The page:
On October 15, 2017, presidential elections in Kyrgyzstan took place whereby around 56 percent of three million eligible voters made use of their civic right. The elections were an intensive political contest between Sooronbay Jeenbekov, a candidate with great experience in Kyrgyz administration and politics since the independence of the country in 1991, and Ömürbek Babanov, a post-Soviet oligarch. At the end, Jeenbekov took a comfortable win already in the first round of the  elections with 55 percent of the votes against Babanov with 34  percent. Election observers coming from OSCE-ODIHR, the European Parliament, as well as the parliamentary assemblies of OSCE and Council of Europe declared the elections in a joint statement as free and fair, which allows an orderly transition from an elected president to the next.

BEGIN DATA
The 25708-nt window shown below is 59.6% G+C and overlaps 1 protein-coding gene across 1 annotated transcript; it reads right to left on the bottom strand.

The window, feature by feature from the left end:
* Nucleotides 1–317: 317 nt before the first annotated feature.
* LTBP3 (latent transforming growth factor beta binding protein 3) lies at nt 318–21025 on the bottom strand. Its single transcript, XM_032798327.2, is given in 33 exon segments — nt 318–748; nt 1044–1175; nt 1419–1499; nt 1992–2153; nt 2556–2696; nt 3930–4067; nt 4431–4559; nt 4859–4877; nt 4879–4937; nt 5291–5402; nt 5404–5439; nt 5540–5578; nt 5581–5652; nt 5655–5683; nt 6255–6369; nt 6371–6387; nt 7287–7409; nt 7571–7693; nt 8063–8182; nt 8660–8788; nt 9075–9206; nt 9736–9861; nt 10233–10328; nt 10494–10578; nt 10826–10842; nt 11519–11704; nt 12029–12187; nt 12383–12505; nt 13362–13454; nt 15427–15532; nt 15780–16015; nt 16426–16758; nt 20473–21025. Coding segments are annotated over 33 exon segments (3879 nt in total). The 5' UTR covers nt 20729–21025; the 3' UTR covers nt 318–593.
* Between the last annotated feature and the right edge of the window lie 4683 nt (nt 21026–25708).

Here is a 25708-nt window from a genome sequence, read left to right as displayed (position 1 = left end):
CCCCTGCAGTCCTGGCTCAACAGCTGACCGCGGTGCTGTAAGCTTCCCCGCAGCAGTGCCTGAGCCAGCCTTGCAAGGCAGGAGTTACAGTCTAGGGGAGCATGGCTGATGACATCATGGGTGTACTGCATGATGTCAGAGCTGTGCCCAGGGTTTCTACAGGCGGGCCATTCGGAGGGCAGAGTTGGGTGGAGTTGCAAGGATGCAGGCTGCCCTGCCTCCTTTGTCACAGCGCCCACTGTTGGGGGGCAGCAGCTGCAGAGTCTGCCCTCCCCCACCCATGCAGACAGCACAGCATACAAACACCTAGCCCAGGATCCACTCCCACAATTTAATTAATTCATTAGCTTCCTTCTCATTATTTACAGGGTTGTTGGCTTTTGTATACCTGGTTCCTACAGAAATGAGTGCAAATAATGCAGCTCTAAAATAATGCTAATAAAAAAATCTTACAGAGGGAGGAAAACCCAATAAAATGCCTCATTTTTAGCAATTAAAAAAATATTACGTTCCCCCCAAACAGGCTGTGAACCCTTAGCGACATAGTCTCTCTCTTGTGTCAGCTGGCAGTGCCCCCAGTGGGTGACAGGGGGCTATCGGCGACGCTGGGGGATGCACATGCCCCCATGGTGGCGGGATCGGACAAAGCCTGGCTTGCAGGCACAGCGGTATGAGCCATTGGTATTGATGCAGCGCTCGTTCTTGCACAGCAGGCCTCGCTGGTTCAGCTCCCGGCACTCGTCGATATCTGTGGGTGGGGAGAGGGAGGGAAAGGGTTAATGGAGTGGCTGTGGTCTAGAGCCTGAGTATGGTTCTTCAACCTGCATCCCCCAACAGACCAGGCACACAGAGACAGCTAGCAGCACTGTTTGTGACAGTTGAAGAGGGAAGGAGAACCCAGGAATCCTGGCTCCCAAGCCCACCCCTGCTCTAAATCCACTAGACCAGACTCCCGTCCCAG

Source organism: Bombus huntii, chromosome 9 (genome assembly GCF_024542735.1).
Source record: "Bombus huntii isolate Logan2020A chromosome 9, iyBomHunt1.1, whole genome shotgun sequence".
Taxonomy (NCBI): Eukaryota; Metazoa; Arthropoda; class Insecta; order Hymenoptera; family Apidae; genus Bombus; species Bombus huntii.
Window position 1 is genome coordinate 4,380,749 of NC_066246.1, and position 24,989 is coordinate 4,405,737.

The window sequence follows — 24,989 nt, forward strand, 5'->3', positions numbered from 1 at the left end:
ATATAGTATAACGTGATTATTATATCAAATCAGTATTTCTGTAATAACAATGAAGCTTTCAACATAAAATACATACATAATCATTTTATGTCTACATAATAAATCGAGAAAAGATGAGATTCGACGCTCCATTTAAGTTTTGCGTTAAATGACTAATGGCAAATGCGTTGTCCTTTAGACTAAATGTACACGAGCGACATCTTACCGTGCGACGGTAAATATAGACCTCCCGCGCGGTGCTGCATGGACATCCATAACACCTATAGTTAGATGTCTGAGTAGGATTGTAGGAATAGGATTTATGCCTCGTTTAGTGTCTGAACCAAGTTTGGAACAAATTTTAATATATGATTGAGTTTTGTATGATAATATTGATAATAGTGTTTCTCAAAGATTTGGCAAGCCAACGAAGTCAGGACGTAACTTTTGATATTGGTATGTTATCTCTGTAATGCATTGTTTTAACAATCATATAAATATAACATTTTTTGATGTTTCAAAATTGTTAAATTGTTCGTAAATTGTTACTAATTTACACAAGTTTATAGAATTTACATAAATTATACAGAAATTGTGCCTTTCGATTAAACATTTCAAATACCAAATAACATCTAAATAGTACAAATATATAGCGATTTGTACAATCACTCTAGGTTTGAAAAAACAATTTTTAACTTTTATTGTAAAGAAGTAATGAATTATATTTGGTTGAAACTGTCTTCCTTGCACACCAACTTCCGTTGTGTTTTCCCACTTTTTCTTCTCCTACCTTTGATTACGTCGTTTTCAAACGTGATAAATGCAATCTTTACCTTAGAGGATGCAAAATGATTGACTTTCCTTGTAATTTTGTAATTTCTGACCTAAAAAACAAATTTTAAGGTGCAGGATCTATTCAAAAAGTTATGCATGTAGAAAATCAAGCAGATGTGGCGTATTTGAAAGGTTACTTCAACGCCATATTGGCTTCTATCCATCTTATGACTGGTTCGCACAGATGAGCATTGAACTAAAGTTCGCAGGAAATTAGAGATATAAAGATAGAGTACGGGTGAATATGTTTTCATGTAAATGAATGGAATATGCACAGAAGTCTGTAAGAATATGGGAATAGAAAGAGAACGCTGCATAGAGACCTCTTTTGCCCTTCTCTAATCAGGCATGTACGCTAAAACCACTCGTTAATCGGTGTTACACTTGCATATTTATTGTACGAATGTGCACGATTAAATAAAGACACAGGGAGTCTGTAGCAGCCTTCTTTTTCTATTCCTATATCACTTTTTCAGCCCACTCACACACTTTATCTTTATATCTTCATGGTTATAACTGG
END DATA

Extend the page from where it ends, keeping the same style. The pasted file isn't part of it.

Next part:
The new government now faces various challenges; one of  them is to boost the economic development in the country and to attract foreign investment. The government currently introduced a program called “40 steps into the  future”  to  create an investment-friendly environment for investors and works on a more transparent and open state. Additionally, a law for more tax security for investors has been adopted. As  member of the  Eurasian Economic  Union1, the Kyrgyz  Republic possesses access  to a large market of 200 million people and profits at the same time form a preferential access to EU markets under the GSP+ regime.

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Photo: "Kyrgyzstan backcountry" (CC BY-NC-ND 2.0) by maekke